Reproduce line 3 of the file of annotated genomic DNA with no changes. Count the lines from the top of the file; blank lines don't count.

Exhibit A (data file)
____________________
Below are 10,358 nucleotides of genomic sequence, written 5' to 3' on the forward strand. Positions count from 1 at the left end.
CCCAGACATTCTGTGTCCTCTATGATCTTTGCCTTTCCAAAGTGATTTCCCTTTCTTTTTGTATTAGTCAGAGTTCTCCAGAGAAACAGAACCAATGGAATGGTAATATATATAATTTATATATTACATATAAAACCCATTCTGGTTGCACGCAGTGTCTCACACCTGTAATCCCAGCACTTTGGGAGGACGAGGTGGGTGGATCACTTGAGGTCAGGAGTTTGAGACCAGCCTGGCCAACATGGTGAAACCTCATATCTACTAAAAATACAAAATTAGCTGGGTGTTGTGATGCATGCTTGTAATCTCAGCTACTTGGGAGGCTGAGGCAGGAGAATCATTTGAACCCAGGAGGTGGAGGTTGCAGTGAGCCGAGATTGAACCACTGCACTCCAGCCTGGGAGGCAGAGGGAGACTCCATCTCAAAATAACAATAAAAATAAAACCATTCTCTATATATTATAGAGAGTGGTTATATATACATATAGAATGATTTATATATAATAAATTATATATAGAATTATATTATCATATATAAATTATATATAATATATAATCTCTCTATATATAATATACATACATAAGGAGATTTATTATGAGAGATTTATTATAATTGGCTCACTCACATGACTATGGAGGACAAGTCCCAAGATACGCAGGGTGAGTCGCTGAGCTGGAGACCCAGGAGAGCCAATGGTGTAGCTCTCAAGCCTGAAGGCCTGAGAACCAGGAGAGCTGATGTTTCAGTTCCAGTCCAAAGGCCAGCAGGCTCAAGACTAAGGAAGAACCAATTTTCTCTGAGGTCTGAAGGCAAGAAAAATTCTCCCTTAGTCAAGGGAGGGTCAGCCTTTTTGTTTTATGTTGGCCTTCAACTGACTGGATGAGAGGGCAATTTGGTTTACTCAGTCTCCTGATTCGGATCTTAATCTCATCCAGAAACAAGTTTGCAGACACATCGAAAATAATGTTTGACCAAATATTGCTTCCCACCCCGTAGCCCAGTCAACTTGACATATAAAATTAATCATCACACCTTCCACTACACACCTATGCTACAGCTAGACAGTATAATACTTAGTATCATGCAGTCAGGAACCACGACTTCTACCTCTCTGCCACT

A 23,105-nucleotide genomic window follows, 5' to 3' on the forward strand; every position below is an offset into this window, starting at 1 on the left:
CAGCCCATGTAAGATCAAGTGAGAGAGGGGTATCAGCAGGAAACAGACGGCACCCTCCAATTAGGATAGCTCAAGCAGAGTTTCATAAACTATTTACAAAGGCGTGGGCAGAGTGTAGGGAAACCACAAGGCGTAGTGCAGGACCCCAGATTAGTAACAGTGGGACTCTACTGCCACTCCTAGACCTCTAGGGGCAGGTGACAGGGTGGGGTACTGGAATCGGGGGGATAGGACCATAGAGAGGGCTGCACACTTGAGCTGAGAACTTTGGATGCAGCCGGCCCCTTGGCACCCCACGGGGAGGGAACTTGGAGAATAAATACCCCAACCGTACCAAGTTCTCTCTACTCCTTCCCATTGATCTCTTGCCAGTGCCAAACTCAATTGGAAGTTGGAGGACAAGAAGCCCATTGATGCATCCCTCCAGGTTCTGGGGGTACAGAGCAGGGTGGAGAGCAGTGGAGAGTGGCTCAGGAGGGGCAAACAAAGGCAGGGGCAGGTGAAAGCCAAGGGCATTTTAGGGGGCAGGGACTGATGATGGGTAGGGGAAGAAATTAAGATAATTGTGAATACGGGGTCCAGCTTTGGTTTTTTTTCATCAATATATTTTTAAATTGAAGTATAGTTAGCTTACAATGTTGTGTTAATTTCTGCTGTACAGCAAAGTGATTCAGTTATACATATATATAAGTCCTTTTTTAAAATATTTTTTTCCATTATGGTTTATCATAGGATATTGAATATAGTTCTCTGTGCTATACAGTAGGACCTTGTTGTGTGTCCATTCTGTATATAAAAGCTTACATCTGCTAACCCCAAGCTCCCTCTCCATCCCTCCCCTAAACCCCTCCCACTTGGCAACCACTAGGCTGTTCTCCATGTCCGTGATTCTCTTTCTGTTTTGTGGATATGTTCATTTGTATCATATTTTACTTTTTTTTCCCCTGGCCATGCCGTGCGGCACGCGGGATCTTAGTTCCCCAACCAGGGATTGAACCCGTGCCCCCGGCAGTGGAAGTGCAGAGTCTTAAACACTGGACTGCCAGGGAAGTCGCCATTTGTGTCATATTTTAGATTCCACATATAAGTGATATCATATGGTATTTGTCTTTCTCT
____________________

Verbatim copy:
A 23,105-nucleotide genomic window follows, 5' to 3' on the forward strand; every position below is an offset into this window, starting at 1 on the left: